Feel Good Fashion
- One fur trimmed coat kills 3 foxes.
- One mink coat kills 35 minks.
- 139 million cows are killed for food and leather each year.
- 1.1 million tons of leather is acquired in America each year.
- Tags that boast "Genuine leather” tell nothing. A lot of leather unknowingly comes from zebras, boars, deer, water buffaloes, bison, and even cats and dogs.
- Ostriches are foreign when they arrive to some slaughter factories, in one documented instance it took 3 brutal hours to kill one ostrich.
- It takes 3,000 cows to supply the National Football Leauge with footballs every year
- The largest wildlife massacre is suffered by Kangaroos. 7,000 are killed each year in Australia because it is the strongest known leather. Most are exported to the UK and the US where they are made into soccer boots.
- Rawhide is used to make some dog toys. Toys tested out of Thailand contained skin from domestic dogs.
- The younger the better- younger leather is more durable and less likely to scratch or ripe, making baby animals popular victims.
What are you wearing?
- dogs and cats being used for US leather
A recent tannery raid in France turned up the skins of cats and dogs.
Designers; are they worthy of their price tags?
Once upon a time we humans owned 2 pairs of shoes, now we own 30. One handbag is never enough and when leather jackets fly in and out of style, we buy, give-away, and re-buy again. The demand for skin, or 'leather' as we've conveniently coined it, is high. Too high to be sustained by meat cows alone and now animals of all types are being housed, abused, captured, and hideously skinned, often still alive. The demand for something we don’t even need has created a mad rush to supply it; made visible through the sloppy jobs being quickly executed, without any regard to the animals or environment harmed.
Thankfully, we don’t have to be a part of this mess. Instead we can purchase from the ever-growing collection of vegan designers, such as Matt and Nat or Stella McCartney. We can also look to the select lines offered by designers Vivian Westwood and Kate Spade. Leather is not the luxury we have bought into; these designers are among some of the first to prove fashion doesn’t have to harm anyone to pack a stunning punch.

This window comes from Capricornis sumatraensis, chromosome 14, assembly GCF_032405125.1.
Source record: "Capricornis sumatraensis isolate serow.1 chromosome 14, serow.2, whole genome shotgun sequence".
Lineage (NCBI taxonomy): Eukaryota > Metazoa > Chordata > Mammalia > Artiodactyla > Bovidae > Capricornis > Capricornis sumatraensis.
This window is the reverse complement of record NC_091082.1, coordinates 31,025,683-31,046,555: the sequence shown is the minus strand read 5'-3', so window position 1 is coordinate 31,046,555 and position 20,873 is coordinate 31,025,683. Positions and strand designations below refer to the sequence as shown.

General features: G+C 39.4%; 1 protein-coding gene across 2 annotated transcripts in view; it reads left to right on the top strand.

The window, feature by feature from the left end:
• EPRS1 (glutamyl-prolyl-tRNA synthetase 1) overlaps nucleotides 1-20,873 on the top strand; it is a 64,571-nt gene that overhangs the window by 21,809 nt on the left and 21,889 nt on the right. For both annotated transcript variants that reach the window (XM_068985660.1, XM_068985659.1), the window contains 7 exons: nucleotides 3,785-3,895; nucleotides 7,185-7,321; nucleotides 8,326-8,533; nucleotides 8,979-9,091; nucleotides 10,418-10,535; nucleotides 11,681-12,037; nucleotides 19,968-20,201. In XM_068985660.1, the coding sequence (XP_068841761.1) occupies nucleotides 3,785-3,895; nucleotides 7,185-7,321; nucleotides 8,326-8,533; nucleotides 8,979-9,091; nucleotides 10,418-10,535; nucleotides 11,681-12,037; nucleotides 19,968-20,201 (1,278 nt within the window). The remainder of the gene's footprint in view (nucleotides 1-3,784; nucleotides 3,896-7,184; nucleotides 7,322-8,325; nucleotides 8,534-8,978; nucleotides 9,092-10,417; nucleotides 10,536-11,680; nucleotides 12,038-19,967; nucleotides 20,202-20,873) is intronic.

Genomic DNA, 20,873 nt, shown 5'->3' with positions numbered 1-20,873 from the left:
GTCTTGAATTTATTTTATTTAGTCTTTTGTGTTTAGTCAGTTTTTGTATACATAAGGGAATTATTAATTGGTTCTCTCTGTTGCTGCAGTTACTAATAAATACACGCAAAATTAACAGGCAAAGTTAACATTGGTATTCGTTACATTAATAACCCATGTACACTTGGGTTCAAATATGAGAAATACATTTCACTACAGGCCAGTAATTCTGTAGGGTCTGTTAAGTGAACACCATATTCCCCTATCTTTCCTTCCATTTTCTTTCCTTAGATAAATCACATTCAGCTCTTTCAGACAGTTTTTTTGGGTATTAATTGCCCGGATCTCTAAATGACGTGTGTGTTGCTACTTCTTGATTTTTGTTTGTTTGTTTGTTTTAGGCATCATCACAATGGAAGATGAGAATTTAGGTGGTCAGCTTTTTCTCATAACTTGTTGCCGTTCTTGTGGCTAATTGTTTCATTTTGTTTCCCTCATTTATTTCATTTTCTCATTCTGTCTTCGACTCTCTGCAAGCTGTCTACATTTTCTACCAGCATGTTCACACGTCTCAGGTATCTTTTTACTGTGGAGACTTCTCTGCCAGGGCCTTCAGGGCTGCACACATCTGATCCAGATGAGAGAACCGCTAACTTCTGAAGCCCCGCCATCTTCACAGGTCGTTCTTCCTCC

Regardless of what we decide to buy, or how much we spend, it’s important to research the companies we purchase from. Think of it this way, every dollar spent is a donation to the expansion of that brand’s goals and ideas, it only seems logical to at least Google a company before handing them a couple hundred dollars.
To save you the time, here's the background check on a few key designers.
Known for her loud, bright, and funky patterns, Kate Spade is one of the more affordable luxury brands. She is also one of the more ethical. Always interested in boosting the financial security of woman in developing nations, the Brand formed an alliance with Woman for Woman International in 2009. Making key pieces for the label each season are 250 woman who live in Rwanda, 400 women who live in Bosnia, 250 women in Herzegovinia, and over 150 women in Afghanistan. On the job, the women are learning a skill, they are earning money, and they are getting an education. Women who once had next to nothing are putting their kids through school, purchasing livestock to sustain food, and starting business ventures of their own. Given this opportunity, the women are flourishing; displaying extreme determination to no longer just survive but to live the life they have only dreamed about.
Crippled by constant wars and brutal genocides that killed some 800,000 people in only 100 days, Rwanda was the first place on Kate Spade’s hot pink itinerary. The bright colors, fabrics, and patterns found in the African markets are unlike anything you find in the States, adding a whole new look to the twenty-year-old brand; one much more youthful, yet just as gorgeous.
Durability? Kate Spade holds up fairly well for her moderately priced fine-goods. As with most designers, some of her products outshine others in longevity.